Hypohidrotic Ectodermal Dysplasia

In: GeneReviews® [Internet]. Seattle (WA): University of Washington, Seattle; 1993.
[updated ].


Clinical characteristics: Hypohidrotic ectodermal dysplasia (HED) is characterized by hypotrichosis (sparseness of scalp and body hair), hypohidrosis (reduced ability to sweat), and hypodontia (congenital absence of teeth). The cardinal features of classic HED become obvious during childhood. The scalp hair is thin, lightly pigmented, and slow growing. Sweating, although present, is greatly deficient, leading to episodes of hyperthermia until the affected individual or family acquires experience with environmental modifications to control temperature. Only a few abnormally formed teeth erupt, at a later-than-average age. Physical growth and psychomotor development are otherwise within normal limits. Mild HED is characterized by mild manifestations of any or all the characteristic features.

Diagnosis/testing: Classic HED can be diagnosed after infancy based on physical features in most affected individuals. Identification of a hemizygous EDA pathogenic variant in an affected male or biallelic EDAR, EDARADD, or WNT10A pathogenic variants in an affected male or female confirms the diagnosis.

The diagnosis of mild HED is established in a female by identification of a heterozygous EDA, EDAR, EDARADD, or WNT10A pathogenic variant. The diagnosis of mild HED is established in a male by identification of a heterozygous EDAR, EDARADD, or WNT10A pathogenic variant.

Management: Treatment of manifestations: Wigs or special hair care formulas for sparse, dry hair may be useful. Access to an adequate water supply and a cool environment during hot weather. Skin care products for eczema and exposures that exacerbate dry skin. Early dental treatment; bonding of conical teeth; orthodontics as necessary; dental implants in the anterior portion of the mandibular arch in older children; replacement of dental prostheses as needed, often every 2.5 years; dental implants in adults; dietary counseling for individuals with chewing and swallowing difficulties; therapeutics to maintain oral lubrication and control caries; fluoride treatment to prevent caries. Nasal and aural concretions may be removed with suction devices or forceps as needed by an otolaryngologist. Prevention of nasal concretions through humidification of ambient air is helpful. Lubrication eye drops. Management of recurrent respiratory infections and asthma per primary care provider with referral to allergist and/or pulmonologist as needed.

Surveillance: Dental evaluation by age one year with follow-up dental evaluations every six to 12 months. Assess for skin, hair, ophthalmologic, and respiratory manifestations annually and/or as needed. Assess for abnormal nasal and aural secretions annually and/or as needed.

Agents/circumstances to avoid: Exposure to extreme heat.

Evaluation of relatives at risk: If the family-specific pathogenic variant(s) are known, molecular genetic testing of at-risk relatives should be offered to permit early diagnosis and treatment, especially to avoid hyperthermia.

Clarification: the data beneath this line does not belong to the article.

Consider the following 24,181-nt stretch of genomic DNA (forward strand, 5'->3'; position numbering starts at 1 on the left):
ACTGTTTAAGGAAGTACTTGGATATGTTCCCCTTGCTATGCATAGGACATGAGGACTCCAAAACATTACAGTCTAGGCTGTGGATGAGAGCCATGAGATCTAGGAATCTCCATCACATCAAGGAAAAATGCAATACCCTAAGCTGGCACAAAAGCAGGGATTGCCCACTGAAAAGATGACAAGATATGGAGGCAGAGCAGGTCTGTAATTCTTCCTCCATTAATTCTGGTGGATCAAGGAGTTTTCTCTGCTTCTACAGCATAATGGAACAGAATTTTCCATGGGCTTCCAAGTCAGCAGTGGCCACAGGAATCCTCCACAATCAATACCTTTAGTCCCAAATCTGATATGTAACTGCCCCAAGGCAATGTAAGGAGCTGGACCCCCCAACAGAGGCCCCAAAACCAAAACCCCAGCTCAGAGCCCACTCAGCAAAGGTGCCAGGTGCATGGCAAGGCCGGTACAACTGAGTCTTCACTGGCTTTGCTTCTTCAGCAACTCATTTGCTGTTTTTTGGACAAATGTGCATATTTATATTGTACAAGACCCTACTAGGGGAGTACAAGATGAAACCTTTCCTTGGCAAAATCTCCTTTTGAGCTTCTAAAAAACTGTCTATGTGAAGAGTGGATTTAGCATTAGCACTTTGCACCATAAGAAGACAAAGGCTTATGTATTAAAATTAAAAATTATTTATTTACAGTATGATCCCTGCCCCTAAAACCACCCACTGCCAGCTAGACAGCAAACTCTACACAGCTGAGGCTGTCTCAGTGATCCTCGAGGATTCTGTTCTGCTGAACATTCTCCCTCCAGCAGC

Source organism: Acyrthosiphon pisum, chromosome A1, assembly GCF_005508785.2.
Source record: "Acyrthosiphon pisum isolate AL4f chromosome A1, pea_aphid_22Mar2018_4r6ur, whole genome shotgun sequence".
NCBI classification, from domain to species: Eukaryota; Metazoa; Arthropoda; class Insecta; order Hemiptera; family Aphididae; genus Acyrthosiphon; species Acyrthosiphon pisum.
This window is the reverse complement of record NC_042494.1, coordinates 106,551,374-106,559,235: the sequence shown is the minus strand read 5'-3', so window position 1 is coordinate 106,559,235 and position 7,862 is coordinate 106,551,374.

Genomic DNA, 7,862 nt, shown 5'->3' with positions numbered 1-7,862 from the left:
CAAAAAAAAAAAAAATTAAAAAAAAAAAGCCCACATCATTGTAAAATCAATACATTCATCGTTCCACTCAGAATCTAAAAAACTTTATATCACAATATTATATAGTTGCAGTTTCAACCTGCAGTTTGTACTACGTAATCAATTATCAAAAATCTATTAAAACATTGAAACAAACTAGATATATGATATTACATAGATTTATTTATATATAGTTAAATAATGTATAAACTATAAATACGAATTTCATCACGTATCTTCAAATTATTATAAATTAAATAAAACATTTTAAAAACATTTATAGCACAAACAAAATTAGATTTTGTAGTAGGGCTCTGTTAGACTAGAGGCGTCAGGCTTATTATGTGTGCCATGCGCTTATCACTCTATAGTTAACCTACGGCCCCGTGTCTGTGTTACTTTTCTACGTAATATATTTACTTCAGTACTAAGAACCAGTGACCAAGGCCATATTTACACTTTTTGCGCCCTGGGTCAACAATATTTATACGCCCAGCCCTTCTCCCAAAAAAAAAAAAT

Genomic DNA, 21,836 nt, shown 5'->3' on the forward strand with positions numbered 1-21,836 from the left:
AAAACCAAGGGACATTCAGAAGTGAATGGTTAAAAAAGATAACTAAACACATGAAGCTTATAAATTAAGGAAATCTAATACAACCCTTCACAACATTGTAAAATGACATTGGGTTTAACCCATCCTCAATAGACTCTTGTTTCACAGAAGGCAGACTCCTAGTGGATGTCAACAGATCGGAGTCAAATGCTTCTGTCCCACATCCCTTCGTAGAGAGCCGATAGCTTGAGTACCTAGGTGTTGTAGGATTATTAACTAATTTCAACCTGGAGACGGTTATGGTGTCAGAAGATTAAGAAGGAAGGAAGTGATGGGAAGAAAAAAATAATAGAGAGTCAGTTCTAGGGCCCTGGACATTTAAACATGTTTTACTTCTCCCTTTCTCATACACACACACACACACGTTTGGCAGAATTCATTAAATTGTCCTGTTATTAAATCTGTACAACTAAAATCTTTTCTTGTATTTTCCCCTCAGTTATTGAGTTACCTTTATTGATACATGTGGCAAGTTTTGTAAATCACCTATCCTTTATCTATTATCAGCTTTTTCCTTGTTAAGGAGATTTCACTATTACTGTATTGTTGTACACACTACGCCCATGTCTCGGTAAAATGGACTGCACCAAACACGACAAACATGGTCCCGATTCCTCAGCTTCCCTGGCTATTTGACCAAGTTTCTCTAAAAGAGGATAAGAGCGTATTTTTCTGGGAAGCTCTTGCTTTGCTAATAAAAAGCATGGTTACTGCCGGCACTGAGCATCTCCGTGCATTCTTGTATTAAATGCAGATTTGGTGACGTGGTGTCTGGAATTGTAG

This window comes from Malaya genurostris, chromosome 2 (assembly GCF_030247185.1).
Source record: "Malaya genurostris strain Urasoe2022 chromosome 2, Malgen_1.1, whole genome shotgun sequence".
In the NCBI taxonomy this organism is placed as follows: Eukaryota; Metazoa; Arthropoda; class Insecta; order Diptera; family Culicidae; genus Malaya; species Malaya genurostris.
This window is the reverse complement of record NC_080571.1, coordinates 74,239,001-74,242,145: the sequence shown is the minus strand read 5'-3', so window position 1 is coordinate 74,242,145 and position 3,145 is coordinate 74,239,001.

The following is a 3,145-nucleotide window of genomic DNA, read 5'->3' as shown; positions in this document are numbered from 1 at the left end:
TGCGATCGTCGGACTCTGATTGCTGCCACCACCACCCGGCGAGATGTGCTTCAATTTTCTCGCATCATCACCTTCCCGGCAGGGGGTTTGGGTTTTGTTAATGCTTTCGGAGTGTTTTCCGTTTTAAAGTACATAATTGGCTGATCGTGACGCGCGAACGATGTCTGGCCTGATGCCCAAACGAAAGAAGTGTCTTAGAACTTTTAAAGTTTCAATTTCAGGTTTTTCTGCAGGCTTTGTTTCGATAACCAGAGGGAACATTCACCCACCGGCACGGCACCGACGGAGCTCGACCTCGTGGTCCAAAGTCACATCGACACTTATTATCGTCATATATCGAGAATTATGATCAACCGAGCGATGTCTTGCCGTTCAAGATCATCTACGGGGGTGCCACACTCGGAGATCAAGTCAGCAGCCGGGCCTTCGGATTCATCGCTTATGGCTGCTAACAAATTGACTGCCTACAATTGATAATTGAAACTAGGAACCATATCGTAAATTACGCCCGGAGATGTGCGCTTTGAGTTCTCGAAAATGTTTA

Pregnancy management: Optimal prenatal nutrition for mothers who are unaffected heterozygotes or those who are affected with HED. Affected women at risk for hyperthermia should not become overheated during pregnancy.

Genetic counseling: EDA-related HED is inherited in an X-linked manner. EDAR-, EDARADD-, and WNT10A-related HED are inherited in an autosomal recessive or an autosomal dominant manner.

  1. X-linked HED. If the mother of a proband is heterozygous for an EDA pathogenic variant, the chance of the mother transmitting it in each pregnancy is 50%. If the father of the proband has an EDA pathogenic variant, he will transmit it to all his daughters and none of his sons. Males who inherit the pathogenic variant will be affected; females who inherit the pathogenic variant will be heterozygous and may show manifestations of ectodermal dysplasia. Molecular genetic identification of female heterozygotes requires prior identification of the EDA pathogenic variant in the family.

  2. Autosomal recessive HED. The parents of a child with autosomal recessive HED are presumed to be heterozygous for a pathogenic variant in EDAR, EDARADD, or WNT10A. If both parents are known to be heterozygous for a pathogenic variant, each sib of an affected individual has at conception a 25% chance of being affected, a 50% chance of being heterozygous, and a 25% chance of inheriting neither of the familial pathogenic variants. Heterozygote detection for at-risk relatives requires prior identification of the EDAR, EDARADD, or WNT10A pathogenic variants in the family.

  3. Autosomal dominant HED. Some individuals diagnosed with autosomal dominant HED have an affected parent. Each child of an individual with autosomal dominant HED has a 50% chance of inheriting the EDAR, EDARADD, or WNT10A pathogenic variant.

Once the EDA, EDAR, EDARADD, or WNT10A pathogenic variant(s) have been identified in an affected family member, prenatal and preimplantation genetic testing for HED are possible.

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